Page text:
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Bed Bugs are members of the insect Family Cimicidae, in the Order Hemiptera and in the Suborder Heteroptera, also known as true bugs. There are 3 species of bed bugs that can infest your home in the United States, especially in states like Pennsylvania, Maryland, Virginia, West Virginia, North Carolina, South Carolina, Georgia, Louisiana, Florida, and more.
These parasitic insects are reddish brown, flat, oval with no hind wings. Thier flattened anatomy allows them to easily hide in cracks and crevices. Their abdomens are segmented with microscopic hairs. These segments are what gives them a banded appearance. Adult Bed Bugs can grow up to 5mm in length and 3mm wide.
The Common Bed Bug
Cimex lectularius Linnaeus "The Common Bed Bug" are the most common species of bed bug infestions.
Adults are 1/5-1/4-inch long and are typically reddish brown to mahogany brown in color. Their bodies are covered in tiny golden hairs that are nearly invisible to the naked eye. Bed bugs have an incomplete life cycle going through 5 nymphal stages. To develop from one stage to each successive stage, the bed bug requires a blood meal. Bed bug stretch in size about 130% to 200% after fully engorging on a blood meal. Bed bugs mature from egg-to-egg in approximately 45-60 days. Adult females generally live 6-12 months and produce 200-500 eggs in their lifetime.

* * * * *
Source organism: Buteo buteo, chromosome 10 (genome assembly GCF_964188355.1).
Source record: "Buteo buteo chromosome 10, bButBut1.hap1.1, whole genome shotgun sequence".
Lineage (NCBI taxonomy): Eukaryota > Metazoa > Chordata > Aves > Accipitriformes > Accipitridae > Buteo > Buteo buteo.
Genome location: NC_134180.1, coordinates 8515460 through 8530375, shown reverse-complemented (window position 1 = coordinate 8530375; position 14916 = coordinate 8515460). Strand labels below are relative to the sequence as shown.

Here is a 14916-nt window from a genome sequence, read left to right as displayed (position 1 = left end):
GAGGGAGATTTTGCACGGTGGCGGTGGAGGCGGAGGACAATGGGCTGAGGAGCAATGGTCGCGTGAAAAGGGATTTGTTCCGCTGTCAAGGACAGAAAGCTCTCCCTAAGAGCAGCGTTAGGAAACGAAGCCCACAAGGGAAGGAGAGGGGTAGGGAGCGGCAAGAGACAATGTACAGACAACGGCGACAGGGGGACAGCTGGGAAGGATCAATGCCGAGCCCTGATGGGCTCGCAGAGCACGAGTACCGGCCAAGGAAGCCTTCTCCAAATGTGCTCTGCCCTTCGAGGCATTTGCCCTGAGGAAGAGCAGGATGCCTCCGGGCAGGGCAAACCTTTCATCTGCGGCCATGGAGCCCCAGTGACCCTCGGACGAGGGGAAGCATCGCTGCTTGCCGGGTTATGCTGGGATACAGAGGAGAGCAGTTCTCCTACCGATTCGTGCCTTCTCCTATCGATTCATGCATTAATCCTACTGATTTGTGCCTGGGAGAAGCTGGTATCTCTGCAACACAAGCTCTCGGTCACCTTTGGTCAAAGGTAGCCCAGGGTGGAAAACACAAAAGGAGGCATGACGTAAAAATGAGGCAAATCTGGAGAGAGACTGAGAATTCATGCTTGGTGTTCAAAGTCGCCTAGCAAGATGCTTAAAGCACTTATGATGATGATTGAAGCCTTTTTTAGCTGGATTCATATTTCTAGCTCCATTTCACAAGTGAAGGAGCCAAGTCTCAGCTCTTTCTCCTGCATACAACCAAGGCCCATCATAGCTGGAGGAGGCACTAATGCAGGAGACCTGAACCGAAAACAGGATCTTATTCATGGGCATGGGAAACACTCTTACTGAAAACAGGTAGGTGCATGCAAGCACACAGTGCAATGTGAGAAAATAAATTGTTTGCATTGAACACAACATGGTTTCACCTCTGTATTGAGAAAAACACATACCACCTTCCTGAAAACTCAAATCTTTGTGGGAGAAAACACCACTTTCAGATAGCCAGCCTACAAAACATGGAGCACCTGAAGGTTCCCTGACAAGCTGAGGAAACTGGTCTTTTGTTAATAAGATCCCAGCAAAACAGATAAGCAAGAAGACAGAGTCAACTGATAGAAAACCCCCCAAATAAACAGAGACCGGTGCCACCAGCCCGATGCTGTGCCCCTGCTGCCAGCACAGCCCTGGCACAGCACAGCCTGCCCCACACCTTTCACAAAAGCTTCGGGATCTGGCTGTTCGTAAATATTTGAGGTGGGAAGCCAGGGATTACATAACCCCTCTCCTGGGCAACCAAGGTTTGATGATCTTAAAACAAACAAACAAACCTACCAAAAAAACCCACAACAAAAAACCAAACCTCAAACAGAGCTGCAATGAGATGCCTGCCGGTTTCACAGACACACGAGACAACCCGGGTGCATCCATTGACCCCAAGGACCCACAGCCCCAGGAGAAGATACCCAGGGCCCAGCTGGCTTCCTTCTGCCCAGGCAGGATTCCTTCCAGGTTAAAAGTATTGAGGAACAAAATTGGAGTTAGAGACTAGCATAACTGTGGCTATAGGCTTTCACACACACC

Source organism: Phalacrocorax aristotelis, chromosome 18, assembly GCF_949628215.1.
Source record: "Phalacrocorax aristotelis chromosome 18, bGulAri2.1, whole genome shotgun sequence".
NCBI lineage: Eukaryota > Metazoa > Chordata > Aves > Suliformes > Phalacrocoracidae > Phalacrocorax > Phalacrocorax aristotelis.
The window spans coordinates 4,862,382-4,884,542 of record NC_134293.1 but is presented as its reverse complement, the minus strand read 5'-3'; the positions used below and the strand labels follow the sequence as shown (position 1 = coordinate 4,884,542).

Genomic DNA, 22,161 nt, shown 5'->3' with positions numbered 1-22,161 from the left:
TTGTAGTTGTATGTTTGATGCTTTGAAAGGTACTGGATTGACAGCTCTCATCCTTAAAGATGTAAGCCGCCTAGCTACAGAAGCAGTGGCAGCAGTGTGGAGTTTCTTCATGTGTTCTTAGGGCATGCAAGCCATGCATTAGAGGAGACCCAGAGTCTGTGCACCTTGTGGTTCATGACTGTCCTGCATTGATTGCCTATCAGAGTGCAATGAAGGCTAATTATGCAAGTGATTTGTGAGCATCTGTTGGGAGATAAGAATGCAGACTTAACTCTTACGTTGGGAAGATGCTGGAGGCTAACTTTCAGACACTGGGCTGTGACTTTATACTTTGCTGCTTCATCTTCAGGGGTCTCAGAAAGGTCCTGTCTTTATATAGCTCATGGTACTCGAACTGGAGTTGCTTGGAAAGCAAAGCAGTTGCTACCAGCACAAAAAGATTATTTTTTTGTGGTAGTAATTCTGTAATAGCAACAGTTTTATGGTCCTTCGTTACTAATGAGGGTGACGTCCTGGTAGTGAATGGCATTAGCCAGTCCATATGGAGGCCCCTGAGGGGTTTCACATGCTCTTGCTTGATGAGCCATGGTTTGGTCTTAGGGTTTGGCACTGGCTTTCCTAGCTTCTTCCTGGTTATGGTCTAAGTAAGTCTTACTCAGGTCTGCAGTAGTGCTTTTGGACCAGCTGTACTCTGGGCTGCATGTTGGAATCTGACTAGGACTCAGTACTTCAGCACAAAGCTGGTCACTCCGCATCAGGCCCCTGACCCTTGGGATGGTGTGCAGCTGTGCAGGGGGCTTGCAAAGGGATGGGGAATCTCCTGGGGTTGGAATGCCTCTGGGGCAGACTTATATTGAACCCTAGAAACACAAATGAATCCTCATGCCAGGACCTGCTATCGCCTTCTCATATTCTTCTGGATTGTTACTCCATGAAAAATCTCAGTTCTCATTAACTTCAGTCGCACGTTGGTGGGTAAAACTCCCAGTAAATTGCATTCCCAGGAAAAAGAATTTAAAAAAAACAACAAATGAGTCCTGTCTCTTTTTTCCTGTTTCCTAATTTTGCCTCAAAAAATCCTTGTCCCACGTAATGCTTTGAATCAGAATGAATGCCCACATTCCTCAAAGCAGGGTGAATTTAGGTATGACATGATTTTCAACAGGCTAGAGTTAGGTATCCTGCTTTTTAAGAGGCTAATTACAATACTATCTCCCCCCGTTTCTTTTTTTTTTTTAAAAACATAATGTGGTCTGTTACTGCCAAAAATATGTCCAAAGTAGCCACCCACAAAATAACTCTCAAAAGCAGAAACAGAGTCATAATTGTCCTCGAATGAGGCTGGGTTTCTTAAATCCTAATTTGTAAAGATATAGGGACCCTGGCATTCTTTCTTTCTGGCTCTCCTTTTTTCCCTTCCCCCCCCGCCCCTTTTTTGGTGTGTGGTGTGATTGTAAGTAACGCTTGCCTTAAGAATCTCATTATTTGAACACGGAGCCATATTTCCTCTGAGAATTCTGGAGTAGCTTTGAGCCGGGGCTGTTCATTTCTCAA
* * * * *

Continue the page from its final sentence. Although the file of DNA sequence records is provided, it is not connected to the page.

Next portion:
The Bat Bug
Cimex pilosellus Horvath "The Bat Bug" commonly infest bat populations.
The bat bug most commonly infests bat populations but can also infest homes and be a parasite to human hosts when bats occupy homes and attics. If bat bugs are found in or around your home, you may need to contact a specialized wildlife removal expert to remove and exclude bats prior to addressing a bat bug infestation. Bat bug infestations can then be treated by pest control expert trained in handling such infestations.
Bed Bug Life Cycle
Tropical Bed Bug
Well established in Florida and quickly spreading throughout the southeast. In some infestations, both the tropical bed bug and the common bed bug species may be present.
**Bennett, Garry, Owens, Corrigan. Truman’s Scientific Guide to Pest Management Operations 7th edition. A Purdue University North Coast Media LLC Project
***Gangloff-Kaufman. J. et al. 2006 “Bed Bugs in America: A Pest Management Industry Survey.” American Entomology Vol. 52